Marian Phillips does not shy away from being in the public eye, stating strong opinions, or standing up for what she believes in, characteristics she believes make her a strong advocate for Fernandina Beach residents and a top candidate for the Group 1 seat on the City Commission.
Phillips has lived in Fernandina Beach since she was nine years old and is a graduate of Fernandina High School. Her campaign for City Commission is her first foray into local politics but not her first time being active in the community.
She said the decision to run for City Commission was made three years ago during her efforts to fight HB 631, which would have curbed access to Florida’s beaches.
“I made up my mind I needed to do something,” Phillips said. “The city means so much to me and I feel like I can do more in the city than anywhere else. I am not going anywhere. I will be here, even after I die. I am buying property in Bosque Bello (Cemetery).”
Beach access, and all the issues surrounding the beaches, are a priority for Phillips, along with the city’s marina.
The Fernandina Harbor Marina is owned by the city, which has been financially supporting the facility by borrowing money from other city funds, leaving it millions of dollars in debt. The situation has been a major issue taken up by city government and citizens, along with plans to create a large park at the marina with public funds. Those plans include a space for public and private events. Phillips said she is against those plans. She wants to bring back shrimp boats to the marina, where shrimpers sell their catch, children can learn about the shrimping industry, and restaurants can sell seafood dinners. She supports forgiving the marina’s debt and working to make the marina financially self-sufficient.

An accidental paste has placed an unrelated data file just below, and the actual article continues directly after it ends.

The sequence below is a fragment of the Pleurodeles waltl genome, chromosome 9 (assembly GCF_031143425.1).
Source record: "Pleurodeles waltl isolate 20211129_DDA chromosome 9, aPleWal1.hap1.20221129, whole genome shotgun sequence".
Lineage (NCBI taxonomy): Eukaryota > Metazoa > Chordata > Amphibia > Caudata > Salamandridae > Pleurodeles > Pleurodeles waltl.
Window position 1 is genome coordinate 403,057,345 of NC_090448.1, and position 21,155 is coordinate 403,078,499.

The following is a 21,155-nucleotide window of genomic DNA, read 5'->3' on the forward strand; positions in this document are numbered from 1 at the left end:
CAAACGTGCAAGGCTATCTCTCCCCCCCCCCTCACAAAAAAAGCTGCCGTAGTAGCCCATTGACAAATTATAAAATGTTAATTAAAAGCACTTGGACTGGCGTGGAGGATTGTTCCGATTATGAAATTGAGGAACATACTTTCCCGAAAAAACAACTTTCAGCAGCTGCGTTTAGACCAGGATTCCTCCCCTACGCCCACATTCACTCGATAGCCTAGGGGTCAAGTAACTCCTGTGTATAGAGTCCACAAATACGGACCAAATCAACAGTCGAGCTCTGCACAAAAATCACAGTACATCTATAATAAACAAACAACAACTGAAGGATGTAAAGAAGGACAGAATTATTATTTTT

“It is a working waterfront (and) it needs to stay that way,” she said. “We do not need an amphitheater down there. We need adequate parking so people can launch their boats. It needs to stay just like it is. (If) they want a park, they need to take it somewhere there is open field. They need to fix it so people can utilize the marina. We have enough parks.”
Development is a concern by citizens and city representatives, and the city is making efforts to purchase land to be put in conservation to preserve it from development. Phillips supports those efforts.
“We need to slow development. Right now, it’s just too much,” she said. “People have a right to do what they want with their land, but we have to protect it.” She said she feels she has a personal stake in conservation because the uncle of her son, Wyatt Lee, is Smiley Lee, the late former city commissioner and mayor who donated land to the Egans Creek Greenway. “It is our legacy to protect,” she said.
Phillips is president of the Nassau Educational Support Personnel Association, fifth vice president of the North Florida Central Labor Council, vice president of the Florida AFL-CIO Executive Board, vice president of Citizens for Public Beaches and Shores, and a member of Citizens for the Restoration of the Fernandina Harbor Marina as well as Fernandina Beach Citizens Against Beach Parking. She is also a member of the Fernandina Pirates Club and self-proclaimed “Queen of Nassau County.”
Phillips works for the Nassau County School Board as secretary to the supervisor of attendance. She said in matters involving the school board and city government, she may have to recuse herself. She would make those decisions on a case-by-case basis. However, she said representing the citizens of the city would be her first
Green spaces and the beaches, the city’s tree canopy, the marina – these are what Phillips calls the city’s treasures, which she said she will work to
“The people, the history, the trees – they are all treasures, and people are coming here seeking to take our treasures,” she said. “They want to take land, trees, and push people out. Our island is under attack. I will stand up against that. I won’t be bullied. I am very blunt and to-the-point. People will not have to second guess with me.”
The deadline to register to vote in the Aug. 18 primary is July 20. Early primary voting is Aug. 7-15. The deadline to register to vote in the Nov. 3 general election is Oct. 5. Early general election voting is Oct. 19-31.